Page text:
Review: Lethal Weapon 3 (1992)

Lethal Weapon 3 (1992)

Directed by: Richard Donner | 118 minutes | action, comedy, crime, thriller | Actors: Mel Gibson, Danny Glover, Joe Pesci, Rene Russo, Stuart Wilson, Steve Kahan, Darlene Love, Traci Wolfe, Damon Hines, Ebonie Smith, Gregory Millar, Nick Chinlund, Jason Iorg, Alan Scarfe, Delores Hall, Mary Ellen Trainor , Mark Pellegrino, John Cenatiempo, Danny Wynands, Andrew Hill Newman

Better than the average action film, but it can’t match the previous two parts in the series. Successful as a “buddy movie”, but a slight disappointment as a ‘Lethal Weapon’ film. The biggest flaw lies in the uninspired scenario, which cannot be called very special and mainly jumps from shooting to explosion to jokes and pranks to fights. All of these events fail to make up for the meager story enough to not stand out. The bond between old hand Murtaugh and loose cannon Riggs (the original reason the series is called ‘Lethal Weapon’ is because Riggs was called that in part 1) has now been established and there is no real character development as in the previous parts. Even a dramatic moment when Murtaugh shoots a young mobster, who turns out to be a friend of his son, is barely engrossed and soon forgotten for the next action scene.

With the interaction between the well-spoken Gibson as Riggs with his puns and reckless attitude and the dutiful Glover as Murtaugh, things are going well and the two are well attuned to each other. Perhaps that’s why their ‘act’ seems to get bogged down in routine. As in the previous parts, Murtaugh’s family plays a major role, after all, it is also the surrogate family of Riggs and in this film the focus is mainly on Murtaugh’s son Nick (Hines) and his father’s concerns about youth gangs and bad friends. A nice detail is that the same actors always play the family members, so that there is not only continuity in the series, but the children also grow up further. Also returning is the hyperactive Pesci as Leo Getz. His arrival, however, seems to be somewhat dragged by the hair. He’s a gracious target of Murtaugh and Riggs’ jokes, but his nervous realtor actually gets a little on his nerves after a while. He doesn’t really have much to do in the story either.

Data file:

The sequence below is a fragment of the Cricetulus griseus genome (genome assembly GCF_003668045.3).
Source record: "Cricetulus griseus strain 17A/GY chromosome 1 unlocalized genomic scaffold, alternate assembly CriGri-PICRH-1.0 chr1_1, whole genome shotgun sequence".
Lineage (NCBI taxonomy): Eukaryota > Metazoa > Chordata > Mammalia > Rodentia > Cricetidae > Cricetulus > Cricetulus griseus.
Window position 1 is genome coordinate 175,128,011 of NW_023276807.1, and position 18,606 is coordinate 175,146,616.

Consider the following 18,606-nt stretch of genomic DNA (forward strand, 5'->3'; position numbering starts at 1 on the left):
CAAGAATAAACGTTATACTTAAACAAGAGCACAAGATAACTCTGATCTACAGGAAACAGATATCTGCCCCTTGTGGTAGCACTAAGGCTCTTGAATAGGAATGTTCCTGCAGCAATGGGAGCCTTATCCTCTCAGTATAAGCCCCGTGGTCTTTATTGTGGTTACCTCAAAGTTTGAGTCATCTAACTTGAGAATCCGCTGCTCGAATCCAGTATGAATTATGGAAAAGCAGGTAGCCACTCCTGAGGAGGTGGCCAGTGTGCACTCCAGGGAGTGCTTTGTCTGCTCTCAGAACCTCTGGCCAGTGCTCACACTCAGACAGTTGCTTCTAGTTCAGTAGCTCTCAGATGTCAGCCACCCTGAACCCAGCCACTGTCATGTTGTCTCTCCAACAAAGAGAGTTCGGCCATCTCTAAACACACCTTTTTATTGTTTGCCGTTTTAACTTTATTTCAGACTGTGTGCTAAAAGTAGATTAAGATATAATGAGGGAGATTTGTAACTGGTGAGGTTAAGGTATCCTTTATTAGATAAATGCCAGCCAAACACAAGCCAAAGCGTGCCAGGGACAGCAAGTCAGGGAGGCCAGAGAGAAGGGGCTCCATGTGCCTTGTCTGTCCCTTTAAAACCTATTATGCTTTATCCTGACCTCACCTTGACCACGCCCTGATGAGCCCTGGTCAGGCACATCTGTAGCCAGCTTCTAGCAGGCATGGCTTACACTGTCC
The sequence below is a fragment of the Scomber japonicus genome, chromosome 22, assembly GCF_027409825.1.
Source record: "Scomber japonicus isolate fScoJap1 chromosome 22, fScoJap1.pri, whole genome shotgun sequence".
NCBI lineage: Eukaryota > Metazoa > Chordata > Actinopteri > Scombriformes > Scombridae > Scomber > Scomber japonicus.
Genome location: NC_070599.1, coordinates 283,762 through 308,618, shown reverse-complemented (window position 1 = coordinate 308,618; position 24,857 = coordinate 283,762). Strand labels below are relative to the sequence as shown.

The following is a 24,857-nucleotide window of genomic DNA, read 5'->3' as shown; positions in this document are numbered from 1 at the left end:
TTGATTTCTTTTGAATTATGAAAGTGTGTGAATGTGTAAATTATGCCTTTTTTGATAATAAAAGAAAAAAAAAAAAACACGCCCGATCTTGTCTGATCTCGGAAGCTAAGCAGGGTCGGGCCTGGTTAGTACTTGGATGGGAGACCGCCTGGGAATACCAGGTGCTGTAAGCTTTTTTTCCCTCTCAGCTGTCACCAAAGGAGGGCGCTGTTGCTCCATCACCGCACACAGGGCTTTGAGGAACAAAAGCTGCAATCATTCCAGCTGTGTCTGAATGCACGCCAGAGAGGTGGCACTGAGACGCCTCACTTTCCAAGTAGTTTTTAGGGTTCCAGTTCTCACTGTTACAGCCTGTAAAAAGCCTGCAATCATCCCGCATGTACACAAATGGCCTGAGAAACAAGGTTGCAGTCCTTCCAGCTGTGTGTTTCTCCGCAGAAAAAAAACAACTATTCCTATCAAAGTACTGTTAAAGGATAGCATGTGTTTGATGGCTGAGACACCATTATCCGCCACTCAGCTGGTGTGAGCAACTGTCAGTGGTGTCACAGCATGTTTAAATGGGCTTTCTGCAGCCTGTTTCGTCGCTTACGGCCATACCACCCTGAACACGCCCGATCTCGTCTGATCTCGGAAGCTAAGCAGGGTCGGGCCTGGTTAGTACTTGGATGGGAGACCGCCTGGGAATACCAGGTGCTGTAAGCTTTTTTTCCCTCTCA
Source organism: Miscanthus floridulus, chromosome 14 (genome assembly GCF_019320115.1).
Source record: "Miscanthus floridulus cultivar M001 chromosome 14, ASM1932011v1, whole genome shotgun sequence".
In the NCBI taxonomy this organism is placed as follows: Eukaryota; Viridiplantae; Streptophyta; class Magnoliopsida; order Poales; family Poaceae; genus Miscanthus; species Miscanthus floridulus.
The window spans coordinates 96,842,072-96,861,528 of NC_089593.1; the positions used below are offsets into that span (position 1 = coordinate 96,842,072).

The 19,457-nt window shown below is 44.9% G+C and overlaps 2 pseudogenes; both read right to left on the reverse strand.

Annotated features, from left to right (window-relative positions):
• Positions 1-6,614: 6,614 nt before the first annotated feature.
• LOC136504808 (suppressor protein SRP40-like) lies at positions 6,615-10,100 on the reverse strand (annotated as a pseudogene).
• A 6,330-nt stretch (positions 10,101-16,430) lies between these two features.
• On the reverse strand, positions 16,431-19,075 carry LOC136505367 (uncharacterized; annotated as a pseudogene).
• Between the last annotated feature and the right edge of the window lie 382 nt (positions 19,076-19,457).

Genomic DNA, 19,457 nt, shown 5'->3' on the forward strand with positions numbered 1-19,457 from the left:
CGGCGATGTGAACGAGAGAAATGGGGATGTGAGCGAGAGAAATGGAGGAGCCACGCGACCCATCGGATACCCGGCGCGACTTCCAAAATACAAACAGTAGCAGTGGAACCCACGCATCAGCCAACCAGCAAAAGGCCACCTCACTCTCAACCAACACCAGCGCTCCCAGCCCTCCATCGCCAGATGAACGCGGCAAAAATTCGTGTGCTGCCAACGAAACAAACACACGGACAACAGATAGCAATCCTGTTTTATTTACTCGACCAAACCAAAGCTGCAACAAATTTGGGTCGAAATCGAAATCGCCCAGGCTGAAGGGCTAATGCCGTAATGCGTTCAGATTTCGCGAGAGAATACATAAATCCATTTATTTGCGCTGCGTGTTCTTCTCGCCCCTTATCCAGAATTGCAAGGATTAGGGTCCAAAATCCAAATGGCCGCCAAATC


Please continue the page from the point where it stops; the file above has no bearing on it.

After the memorable South African villains from the second part (“Diplomatic immunity!”), Stuart Wilson as the corrupt ex-cop Jack Travis is not very interesting. Obviously he’s evil and immoral and all, which is underlined a number of times by unscrupulous murders, but Wilson has too little to do to really let loose and impress. The best addition is Rene Russo as Lorna Cole, the driven Internal Affairs agent who at first seems to have little liking for Murtaugh and Riggs, but later – unsurprisingly – falls in love with the latter. Funny is the scene in which they compare each other’s wounds and scars (as done before in ‘Jaws’), but in this case with sexual tension, culminating in a lovemaking. Cole is a match for Riggs in every way and they make a fitting, if somewhat exhausting, couple.

Ultimately, ‘Lethal Weapon 3’ is like a comfortable pair of old shoes. It’s nothing special, they are not worn out yet, but you walk comfortably on them and they fit like a glove.

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